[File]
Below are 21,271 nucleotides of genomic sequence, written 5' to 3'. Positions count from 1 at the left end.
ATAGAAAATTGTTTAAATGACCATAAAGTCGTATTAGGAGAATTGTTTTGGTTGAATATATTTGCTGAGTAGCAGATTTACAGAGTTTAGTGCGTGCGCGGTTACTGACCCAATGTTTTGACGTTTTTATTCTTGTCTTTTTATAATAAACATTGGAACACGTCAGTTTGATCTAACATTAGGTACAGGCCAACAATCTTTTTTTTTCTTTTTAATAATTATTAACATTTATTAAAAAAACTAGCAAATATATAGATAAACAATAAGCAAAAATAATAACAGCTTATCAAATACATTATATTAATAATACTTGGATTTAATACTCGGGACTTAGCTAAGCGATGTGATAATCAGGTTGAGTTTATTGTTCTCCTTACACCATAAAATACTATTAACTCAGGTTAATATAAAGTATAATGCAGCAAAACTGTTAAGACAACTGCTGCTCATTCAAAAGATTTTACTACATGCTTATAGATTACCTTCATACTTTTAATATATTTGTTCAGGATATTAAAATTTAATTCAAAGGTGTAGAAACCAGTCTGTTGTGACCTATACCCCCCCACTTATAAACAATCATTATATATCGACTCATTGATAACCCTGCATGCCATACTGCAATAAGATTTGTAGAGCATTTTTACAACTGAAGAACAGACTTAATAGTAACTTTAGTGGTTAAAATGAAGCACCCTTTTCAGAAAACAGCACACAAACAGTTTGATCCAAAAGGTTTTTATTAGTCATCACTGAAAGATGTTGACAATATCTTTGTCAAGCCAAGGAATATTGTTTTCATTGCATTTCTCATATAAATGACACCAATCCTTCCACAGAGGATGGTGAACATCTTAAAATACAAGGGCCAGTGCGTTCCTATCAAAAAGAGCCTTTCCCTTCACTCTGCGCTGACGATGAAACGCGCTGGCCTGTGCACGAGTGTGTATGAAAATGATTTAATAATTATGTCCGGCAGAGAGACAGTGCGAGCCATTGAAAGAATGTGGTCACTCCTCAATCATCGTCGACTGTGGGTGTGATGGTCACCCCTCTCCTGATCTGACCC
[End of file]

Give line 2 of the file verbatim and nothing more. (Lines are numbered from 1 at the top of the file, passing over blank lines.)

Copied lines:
ATAGAAAATTGTTTAAATGACCATAAAGTCGTATTAGGAGAATTGTTTTGGTTGAATATATTTGCTGAGTAGCAGATTTACAGAGTTTAGTGCGTGCGCGGTTACTGACCCAATGTTTTGACGTTTTTATTCTTGTCTTTTTATAATAAACATTGGAACACGTCAGTTTGATCTAACATTAGGTACAGGCCAACAATCTTTTTTTTTCTTTTTAATAATTATTAACATTTATTAAAAAAACTAGCAAATATATAGATAAACAATAAGCAAAAATAATAACAGCTTATCAAATACATTATATTAATAATACTTGGATTTAATACTCGGGACTTAGCTAAGCGATGTGATAATCAGGTTGAGTTTATTGTTCTCCTTACACCATAAAATACTATTAACTCAGGTTAATATAAAGTATAATGCAGCAAAACTGTTAAGACAACTGCTGCTCATTCAAAAGATTTTACTACATGCTTATAGATTACCTTCATACTTTTAATATATTTGTTCAGGATATTAAAATTTAATTCAAAGGTGTAGAAACCAGTCTGTTGTGACCTATACCCCCCCACTTATAAACAATCATTATATATCGACTCATTGATAACCCTGCATGCCATACTGCAATAAGATTTGTAGAGCATTTTTACAACTGAAGAACAGACTTAATAGTAACTTTAGTGGTTAAAATGAAGCACCCTTTTCAGAAAACAGCACACAAACAGTTTGATCCAAAAGGTTTTTATTAGTCATCACTGAAAGATGTTGACAATATCTTTGTCAAGCCAAGGAATATTGTTTTCATTGCATTTCTCATATAAATGACACCAATCCTTCCACAGAGGATGGTGAACATCTTAAAATACAAGGGCCAGTGCGTTCCTATCAAAAAGAGCCTTTCCCTTCACTCTGCGCTGACGATGAAACGCGCTGGCCTGTGCACGAGTGTGTATGAAAATGATTTAATAATTATGTCCGGCAGAGAGACAGTGCGAGCCATTGAAAGAATGTGGTCACTCCTCAATCATCGTCGACTGTGGGTGTGATGGTCACCCCTCTCCTGATCTGACCC